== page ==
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Retained Search – Why Pay in Advance?bigstock Future Expectations 3181101

Given that we’ve just been through a year of pandemic, lockdowns and many recruitment businesses are struggling as a result, why would you opt for retained search? When you are recruiting, why on earth wouldn’t you just call as many recruiters as you can, negotiate the lowest possible fee rate and wait for the candidates to roll in?

Human nature, that’s why. You’re quite likely not to get the best candidates, but rather more likely, the candidates the recruiters happened to know about. And if they have another client working at a higher fee rate on a no win, no fee basis you’re not even going to get those candidates first. If you manage recruitment like this you are only really getting the candidates your suppliers have available and that have been easy for them to contact. These recruiters then may work against you, taking a candidate elsewhere if they have another client that will benefit them more.

For certain candidate requirements, at certain times, this approach might work. If the supply of candidates is high and the demands of the role are low then it would make sense to get a decent enough candidate at the lowest possible rate. But in order to get a recruiter to really work for you then you need ensure that their risk is managed. If they feel they are one of ten recruiters, or even just one of a few but working at a low fee rate, then the potential reward for the work they put in is minimal, or at best only a small chance they will receive any award at all. However, if you ensure that the reward is more likely, more lucrative, or both, they will be much more inclined to proactively look for solutions. This doesn’t necessarily mean retained search, of course. There’s a halfway house of exclusivity arrangements or accepting higher fee rates that can go part way to managing these risks. Nevertheless, recruiters will still prioritise roles that are easier to fill, as there’s a greater chance they will get paid for the work they put in.

It is a fundamental issue with the prevailing model for the recruitment sector that much of the work we do, we are not remunerated for. We have to play the odds, increase our chances of invoicing by being carefully selective as to where we spend our time. However, on a retained search many of these difficulties drift away as the recruiter has a guarantee of compensation as well as the added desire not to let the client down by taking money and then not fulfilling their end of the agreement.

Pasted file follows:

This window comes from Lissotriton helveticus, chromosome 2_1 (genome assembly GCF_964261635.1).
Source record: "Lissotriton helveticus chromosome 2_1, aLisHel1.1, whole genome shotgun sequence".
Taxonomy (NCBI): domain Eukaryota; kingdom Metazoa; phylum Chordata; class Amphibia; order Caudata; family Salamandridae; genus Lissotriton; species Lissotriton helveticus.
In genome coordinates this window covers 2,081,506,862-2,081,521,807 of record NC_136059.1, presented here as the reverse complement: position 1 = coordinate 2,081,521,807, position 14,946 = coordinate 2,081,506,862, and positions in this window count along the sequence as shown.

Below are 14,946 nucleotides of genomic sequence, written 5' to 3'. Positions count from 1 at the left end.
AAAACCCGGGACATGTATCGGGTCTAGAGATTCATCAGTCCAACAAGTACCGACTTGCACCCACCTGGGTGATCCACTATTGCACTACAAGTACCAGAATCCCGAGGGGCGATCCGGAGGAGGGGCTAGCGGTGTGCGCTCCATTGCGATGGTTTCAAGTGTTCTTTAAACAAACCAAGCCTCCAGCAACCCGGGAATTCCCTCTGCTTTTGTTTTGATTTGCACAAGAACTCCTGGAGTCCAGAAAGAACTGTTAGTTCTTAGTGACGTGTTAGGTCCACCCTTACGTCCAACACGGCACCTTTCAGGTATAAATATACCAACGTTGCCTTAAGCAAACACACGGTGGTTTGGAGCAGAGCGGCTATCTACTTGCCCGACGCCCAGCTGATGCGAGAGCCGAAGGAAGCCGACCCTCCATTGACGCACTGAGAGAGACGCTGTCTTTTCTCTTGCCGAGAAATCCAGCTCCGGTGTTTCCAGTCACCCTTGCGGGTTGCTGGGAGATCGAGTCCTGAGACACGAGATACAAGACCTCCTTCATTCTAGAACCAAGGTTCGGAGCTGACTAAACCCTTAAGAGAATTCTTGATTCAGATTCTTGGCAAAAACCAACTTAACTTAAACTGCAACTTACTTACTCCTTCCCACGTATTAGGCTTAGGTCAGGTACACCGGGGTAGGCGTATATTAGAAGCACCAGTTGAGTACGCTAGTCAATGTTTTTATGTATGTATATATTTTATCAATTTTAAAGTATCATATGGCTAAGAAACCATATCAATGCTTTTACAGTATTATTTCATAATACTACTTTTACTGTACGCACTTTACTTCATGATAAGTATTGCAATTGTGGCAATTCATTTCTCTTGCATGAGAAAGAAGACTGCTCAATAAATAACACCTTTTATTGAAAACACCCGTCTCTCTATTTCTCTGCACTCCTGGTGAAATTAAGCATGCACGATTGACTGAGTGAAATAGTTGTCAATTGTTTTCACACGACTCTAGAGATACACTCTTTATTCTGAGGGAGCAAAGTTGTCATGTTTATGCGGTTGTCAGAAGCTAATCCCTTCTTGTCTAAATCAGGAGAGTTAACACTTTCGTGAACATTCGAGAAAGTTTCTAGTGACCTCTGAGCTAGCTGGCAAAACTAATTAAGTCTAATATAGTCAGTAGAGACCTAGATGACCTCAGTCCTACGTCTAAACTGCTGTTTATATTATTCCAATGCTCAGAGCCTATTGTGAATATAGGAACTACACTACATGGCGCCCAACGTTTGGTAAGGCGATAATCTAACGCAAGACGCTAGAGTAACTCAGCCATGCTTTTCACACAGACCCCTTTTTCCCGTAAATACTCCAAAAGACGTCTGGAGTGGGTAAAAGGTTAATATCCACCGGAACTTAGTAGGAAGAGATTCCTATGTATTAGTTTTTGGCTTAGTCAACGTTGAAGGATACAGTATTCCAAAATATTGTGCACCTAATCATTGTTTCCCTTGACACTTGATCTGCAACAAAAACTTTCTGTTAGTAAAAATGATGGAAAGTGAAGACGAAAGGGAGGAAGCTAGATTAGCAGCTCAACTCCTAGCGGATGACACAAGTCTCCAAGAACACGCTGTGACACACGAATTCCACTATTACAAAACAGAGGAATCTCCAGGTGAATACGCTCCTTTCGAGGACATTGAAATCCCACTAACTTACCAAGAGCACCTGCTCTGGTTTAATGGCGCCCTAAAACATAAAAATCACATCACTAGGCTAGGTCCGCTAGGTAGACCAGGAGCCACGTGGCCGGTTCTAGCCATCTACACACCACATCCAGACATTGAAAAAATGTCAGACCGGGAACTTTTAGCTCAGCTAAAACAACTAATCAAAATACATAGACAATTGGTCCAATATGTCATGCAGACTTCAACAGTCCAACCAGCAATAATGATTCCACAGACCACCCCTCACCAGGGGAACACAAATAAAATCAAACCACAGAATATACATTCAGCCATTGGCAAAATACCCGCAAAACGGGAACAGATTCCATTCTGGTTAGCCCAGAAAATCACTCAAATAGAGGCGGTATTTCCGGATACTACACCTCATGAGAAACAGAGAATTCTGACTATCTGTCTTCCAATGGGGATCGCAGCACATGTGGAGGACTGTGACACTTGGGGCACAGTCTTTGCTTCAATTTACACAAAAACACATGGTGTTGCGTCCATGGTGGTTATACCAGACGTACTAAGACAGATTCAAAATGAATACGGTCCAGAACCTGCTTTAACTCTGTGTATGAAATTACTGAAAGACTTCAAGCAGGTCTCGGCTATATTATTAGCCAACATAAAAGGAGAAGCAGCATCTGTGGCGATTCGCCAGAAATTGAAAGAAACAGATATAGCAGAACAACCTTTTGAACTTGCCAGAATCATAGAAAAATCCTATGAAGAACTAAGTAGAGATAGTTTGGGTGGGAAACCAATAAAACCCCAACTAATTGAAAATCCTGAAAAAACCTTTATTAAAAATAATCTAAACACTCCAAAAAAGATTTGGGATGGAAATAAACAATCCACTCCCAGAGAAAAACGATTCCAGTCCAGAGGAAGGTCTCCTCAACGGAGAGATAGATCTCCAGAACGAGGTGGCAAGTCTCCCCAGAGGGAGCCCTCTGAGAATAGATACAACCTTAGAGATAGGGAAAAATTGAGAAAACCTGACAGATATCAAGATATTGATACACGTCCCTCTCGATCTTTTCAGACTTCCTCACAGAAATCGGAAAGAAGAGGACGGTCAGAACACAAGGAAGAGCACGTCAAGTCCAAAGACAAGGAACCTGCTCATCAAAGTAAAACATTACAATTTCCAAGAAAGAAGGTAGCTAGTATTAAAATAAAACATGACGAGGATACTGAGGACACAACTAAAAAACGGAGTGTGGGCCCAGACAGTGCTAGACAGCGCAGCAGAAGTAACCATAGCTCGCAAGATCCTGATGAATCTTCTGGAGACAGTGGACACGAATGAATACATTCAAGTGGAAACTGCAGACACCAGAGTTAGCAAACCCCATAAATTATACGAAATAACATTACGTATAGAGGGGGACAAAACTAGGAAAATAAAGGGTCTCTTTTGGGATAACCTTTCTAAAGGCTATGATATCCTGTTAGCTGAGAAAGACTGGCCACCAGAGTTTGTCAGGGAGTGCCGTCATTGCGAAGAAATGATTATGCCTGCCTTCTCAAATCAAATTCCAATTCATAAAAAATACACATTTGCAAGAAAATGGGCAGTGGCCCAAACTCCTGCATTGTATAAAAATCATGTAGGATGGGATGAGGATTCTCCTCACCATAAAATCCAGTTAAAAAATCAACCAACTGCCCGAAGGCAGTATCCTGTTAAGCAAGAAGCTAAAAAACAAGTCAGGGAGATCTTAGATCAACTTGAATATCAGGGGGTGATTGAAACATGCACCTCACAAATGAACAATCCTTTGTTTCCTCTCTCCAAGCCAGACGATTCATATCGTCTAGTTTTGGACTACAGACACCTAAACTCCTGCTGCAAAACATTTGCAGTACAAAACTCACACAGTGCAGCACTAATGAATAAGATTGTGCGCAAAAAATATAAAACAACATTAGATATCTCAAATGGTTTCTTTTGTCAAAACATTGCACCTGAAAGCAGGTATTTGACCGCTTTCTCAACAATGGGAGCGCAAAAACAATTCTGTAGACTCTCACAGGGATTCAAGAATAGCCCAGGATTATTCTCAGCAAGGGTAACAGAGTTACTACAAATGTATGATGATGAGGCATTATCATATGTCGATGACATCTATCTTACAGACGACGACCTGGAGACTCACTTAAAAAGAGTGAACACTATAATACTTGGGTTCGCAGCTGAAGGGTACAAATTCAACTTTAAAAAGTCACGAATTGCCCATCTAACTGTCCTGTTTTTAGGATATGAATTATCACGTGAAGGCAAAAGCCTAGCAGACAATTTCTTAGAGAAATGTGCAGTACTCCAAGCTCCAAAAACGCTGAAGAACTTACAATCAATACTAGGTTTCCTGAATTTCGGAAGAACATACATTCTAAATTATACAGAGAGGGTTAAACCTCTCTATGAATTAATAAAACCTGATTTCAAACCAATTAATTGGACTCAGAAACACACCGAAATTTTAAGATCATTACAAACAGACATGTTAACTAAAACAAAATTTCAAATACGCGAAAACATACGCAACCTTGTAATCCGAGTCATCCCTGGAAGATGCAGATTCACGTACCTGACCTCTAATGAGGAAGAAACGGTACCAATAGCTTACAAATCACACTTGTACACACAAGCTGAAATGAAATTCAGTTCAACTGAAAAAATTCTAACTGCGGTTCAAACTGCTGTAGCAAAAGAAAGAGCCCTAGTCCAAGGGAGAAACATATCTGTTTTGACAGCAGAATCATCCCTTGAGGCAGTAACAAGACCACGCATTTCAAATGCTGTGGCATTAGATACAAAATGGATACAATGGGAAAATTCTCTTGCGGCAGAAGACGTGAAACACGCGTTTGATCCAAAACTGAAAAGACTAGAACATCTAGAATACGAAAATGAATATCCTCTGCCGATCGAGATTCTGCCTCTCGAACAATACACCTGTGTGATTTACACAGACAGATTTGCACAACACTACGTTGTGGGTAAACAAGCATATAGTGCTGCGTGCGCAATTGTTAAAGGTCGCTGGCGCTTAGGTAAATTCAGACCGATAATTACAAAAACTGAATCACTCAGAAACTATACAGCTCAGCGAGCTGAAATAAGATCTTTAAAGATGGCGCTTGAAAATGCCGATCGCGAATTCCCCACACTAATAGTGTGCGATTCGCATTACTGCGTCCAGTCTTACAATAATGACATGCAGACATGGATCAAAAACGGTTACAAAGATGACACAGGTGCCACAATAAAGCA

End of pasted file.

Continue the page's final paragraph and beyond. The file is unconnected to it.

There are a few varieties of models for a search campaign. Some recruiters charge a third of an anticipated fee at the start of the project, a third on providing a shortlist of candidates and a final fee once a candidate has accepted an offer. Others offer a two-stage charging process – one fee in advance (generally at a rate of 45-50% of the anticipated total fee) then the rest once an offer has been accepted. Both have their benefits and disadvantages, we work with the second model, largely because we believe that a delay in finding a final candidate(s) for a shortlist can have an impact on the project unnecessarily and if the first candidate we find is perfect for the role, we don’t wish to risk losing that candidate whilst looking for alternatives.

What are you paying for when you engage a consultancy on a retained basis? Primarily it is focus and proactivity. We dedicate our time to the project, spending hours following leads and speaking to contacts that might refer someone. Not only do we hunt through social media, but we search for and find other information online that can lead to potential avenues. We find candidates that are exclusively yours, that were not looking for another job but have their interest piqued by us on behalf of you. We don’t neglect candidates that are looking for a job either and we can run a targeted cross-media campaign entirely focused on your project (instead of a generic job advertisement that could describe lots of different positions). A retained recruiter is the equivalent of using a Private Detective on the case to find your lost thoroughbred dog, instead of just putting posters up around the neighbourhood. Both have a chance of success and failure but we would massively increase the odds.

Retained doesn’t mean more expensive, it simply changes the way you are charged. In fact, it can be less expensive and much easier to manage than dealing with multiple suppliers all at once. It can also reduce the noise. If you are finding that recruiters are approaching you on spec with candidates that you don’t want then telling them that all unsolicited candidates will be sent to your retained consultant for review can reduce the volume of calls very quickly.

Retained search has a shroud of intrigue to it, ‘I was headhunted for the job’ can be a flattering thing to say but at its heart, it’s just about faith. And having faith that a search will be successful rewards you with a much more dedicated approach and a greater chance of success. Any good consultant should give you a sense of the risks and pitfalls of any project, so you can have an understanding of the chances of a positive solution. But you are paying for the work, not the result so an advance fee would be forfeit if the project failed or you withdrew the search. But this is why it an effective model - you are paying a fair price for the work being done.